A Gluten-Free Carbohydrate: Cassava Flour and Tapioca Pearls. Part 2

Last week while cooking my favorite root tuber, cassava, I learned that cassava flour (made from cassava starch) is gluten-free. The starch that is extracted from the cassava root is available in two forms – fine white flour or opaque tapioca pearls. When American families and friends with disparate tastes and food allergies gather around the Thanksgiving table, cassava flour and pearls can be incorporated in the meal to include those with gluten sensitivity to the table. The flour and pearls can be used to make cheese bread and dessert (tapioca pudding and falooda), offering simple substitutions to long-established menus.

Gluten is a protein found in grains that give dough its elasticity and bread its texture. Sensitivity to gluten or celiac disease prohibits foods made with many of the traditional grains, such as wheat and rye. Cassava flour is a good alternate for making bread, pancakes, or to thicken gravy. South Americans use cassava flour to make a cheese bread called Pao de Queijo and Chipa – deliciously cheesy with a pleasant chewy bite.

 

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Cheese Bread (Brazil)

Cassava flour – 2 cups

Whole milk – 1 cup

Vegetable oil – ½ cup

Salt – ¾ tsp

Egg – 2, beaten

Parmesan cheese – 1 ½ cup

  • Set the oven to 400°F.
  • Add all the ingredients, except for the cheese, in a large bowl.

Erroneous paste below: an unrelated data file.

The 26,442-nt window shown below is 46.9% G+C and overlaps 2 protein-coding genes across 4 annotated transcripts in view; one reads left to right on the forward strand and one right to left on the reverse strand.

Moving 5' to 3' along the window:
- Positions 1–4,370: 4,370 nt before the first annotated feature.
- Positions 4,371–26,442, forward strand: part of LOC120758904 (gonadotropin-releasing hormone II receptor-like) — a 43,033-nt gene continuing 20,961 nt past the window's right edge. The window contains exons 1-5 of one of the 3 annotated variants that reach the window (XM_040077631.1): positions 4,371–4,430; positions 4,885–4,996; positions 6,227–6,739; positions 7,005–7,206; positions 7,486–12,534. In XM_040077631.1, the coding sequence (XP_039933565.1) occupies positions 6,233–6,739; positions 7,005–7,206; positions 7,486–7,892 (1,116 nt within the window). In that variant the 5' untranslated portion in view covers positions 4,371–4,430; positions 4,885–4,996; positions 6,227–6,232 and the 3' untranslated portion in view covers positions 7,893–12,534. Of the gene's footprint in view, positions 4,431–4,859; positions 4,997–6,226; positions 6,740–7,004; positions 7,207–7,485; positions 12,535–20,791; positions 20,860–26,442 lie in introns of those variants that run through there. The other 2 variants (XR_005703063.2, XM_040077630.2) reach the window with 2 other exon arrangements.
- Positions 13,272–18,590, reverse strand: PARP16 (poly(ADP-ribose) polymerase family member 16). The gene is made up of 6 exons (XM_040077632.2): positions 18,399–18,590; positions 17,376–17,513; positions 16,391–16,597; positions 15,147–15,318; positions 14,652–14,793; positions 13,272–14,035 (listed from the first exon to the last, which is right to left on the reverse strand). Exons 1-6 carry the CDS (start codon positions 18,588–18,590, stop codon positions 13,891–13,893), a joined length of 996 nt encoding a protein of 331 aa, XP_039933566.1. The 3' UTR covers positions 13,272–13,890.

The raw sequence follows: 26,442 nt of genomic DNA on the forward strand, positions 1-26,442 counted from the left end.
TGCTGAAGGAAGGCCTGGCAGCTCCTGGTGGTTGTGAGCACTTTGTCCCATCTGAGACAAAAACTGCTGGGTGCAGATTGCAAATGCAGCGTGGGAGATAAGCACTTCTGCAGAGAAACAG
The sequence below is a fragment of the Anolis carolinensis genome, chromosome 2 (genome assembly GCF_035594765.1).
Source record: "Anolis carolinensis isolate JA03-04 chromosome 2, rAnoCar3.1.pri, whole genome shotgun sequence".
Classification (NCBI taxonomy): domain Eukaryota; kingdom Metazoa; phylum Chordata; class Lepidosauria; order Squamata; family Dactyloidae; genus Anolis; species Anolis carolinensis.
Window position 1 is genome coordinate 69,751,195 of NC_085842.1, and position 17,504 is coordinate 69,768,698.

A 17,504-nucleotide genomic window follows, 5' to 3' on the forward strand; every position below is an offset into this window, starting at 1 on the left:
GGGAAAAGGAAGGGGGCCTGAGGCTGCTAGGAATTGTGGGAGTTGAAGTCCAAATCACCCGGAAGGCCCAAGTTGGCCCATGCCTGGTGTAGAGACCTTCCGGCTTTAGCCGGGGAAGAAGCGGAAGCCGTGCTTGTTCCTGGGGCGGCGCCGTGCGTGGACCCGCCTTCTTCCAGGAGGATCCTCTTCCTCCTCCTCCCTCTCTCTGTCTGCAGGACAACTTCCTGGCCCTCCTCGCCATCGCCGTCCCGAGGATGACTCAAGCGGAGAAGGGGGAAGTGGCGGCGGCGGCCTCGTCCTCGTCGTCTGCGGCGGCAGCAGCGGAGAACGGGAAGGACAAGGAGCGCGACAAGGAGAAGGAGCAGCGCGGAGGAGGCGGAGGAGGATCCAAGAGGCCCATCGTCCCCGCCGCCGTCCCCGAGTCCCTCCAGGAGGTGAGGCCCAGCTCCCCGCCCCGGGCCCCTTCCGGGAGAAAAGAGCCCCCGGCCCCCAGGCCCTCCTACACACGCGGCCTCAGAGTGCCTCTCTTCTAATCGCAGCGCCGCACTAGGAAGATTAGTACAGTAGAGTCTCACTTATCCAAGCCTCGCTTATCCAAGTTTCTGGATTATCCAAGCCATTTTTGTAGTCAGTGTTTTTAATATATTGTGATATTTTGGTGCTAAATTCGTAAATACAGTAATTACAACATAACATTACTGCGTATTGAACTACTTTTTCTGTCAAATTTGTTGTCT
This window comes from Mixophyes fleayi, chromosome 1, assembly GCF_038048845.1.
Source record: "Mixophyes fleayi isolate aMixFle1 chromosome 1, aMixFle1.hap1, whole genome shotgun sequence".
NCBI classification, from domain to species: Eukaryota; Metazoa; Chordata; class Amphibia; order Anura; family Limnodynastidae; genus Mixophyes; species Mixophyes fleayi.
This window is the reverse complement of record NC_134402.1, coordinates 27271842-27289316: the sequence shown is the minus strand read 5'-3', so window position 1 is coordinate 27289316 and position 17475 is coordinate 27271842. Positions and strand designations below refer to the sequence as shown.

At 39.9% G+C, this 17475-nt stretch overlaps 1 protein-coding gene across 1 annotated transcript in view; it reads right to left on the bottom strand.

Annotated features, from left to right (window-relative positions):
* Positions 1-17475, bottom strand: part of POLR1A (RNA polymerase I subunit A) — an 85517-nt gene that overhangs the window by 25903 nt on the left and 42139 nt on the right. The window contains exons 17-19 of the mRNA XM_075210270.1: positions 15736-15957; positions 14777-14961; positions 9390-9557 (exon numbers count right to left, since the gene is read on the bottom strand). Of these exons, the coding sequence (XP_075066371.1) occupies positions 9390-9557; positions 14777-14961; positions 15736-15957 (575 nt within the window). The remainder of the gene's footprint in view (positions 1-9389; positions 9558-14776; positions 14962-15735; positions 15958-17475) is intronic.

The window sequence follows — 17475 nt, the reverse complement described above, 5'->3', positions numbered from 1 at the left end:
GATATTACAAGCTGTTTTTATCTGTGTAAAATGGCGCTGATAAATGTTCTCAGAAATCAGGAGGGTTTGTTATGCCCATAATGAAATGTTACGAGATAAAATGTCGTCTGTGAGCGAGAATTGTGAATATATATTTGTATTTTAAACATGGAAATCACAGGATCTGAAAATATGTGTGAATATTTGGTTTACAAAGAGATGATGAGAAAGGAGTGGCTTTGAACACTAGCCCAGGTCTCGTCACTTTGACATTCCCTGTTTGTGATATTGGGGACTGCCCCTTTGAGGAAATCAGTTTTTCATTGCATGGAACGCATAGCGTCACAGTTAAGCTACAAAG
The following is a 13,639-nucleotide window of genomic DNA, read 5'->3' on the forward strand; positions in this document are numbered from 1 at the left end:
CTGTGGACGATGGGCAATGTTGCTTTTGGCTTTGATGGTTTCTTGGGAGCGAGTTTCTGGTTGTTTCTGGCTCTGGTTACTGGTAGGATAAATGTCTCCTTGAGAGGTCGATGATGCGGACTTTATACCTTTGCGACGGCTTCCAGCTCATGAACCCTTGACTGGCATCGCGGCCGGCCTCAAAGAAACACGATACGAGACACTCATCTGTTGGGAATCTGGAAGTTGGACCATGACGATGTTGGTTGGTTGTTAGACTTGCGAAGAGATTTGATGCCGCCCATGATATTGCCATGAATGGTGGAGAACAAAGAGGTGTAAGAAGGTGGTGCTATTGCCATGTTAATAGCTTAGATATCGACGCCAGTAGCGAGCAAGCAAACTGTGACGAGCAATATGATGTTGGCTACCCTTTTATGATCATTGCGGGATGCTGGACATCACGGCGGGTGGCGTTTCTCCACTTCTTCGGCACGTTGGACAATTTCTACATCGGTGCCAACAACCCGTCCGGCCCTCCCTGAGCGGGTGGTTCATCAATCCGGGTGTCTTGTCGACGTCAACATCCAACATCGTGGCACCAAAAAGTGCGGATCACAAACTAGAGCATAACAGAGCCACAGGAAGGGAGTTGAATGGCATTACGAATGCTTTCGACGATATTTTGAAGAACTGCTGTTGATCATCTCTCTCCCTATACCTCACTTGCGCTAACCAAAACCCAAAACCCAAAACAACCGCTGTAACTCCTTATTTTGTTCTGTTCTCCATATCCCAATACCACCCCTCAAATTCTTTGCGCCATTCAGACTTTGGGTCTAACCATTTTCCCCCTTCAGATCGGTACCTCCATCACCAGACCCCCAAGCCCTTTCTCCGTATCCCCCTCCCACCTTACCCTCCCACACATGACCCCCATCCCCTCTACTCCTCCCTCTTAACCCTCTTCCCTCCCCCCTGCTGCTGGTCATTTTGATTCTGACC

• Mix them together to form dough.
  • Fold in the cheese to the dough mixture.
  • Drop a tablespoon of the dough at a time on to a nonstick pan.
  • Cook the dough balls for 15-20 minutes.

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Tapioca Pudding and Falooda are two easy desserts that use tapioca pearls, the starch made from the cassava root. The pearls are available in a range of diameters (1mm to 6mm) and colors (brown, white, and black). Tapioca pearls need to be soaked in water or cooked in milk to rehydrate them. When cooked in milk, they give tapioca pudding a comforting creamy consistency. The water-soaked tapioca pearls in falooda add a chewy morsel in an otherwise rich and milky South Asian dessert.

 

Tapioca Pudding

Whole milk – 3 cups

Eggs – 2, beaten

Tapioca Pearls (white) – ½ cup

Sugar – ½ cup

Salt – ¼ tsp

Vanilla/rose/cinnamon essence – 1 tsp

  • Mix the whole milk, tapioca pearls and salt in a saucepan and bring it slowly to a boil. Stir continuously so tapioca mixes and thickens as it cooks.
  • When the milk starts to boil, turn the heat down. Add sugar slowly, while stirring continuously so it dissolves.
  • Remove from heat and let the thickened mixture cool for a minute.
  • Add the beaten egg into the mixture (watch it doesn’t curdle).
  • Bring the mixture back to a simmer and let it thicken, about five minutes.
  • Add the essence.
  • Dessert can be eaten warm or cold. Top with berries.

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Falooda

Milk – 1 cup

Translucent noodles (vermicelli) – 1 oz.

Tapioca pearls (black) – 2 tbsp.

Strawberry or raspberry jelly – 1 packet

Rose syrup – 1 tbsp

Vanilla ice cream –1 small tub

  • Make the jelly according to the instructions on the packet
  • Soak the tapioca pearls in water for half-hour to rehydrate them.
  • Cook the noodles according to the instructions on the packet or until soft.
  • Add the drained noodles to half a cup of milk and simmer for five minutes.
  • Have all the ingredients near at hand to assemble the dessert. Keep layers separate for a colorful display. In a tall glass, start with a layer of jelly, followed by the noodles and a tablespoon of milk, 1 tablespoon of tapioca pearls, and two scoops of ice cream. Finally, drizzle  the rose syrup over the ice cream. Serve immediately.

 

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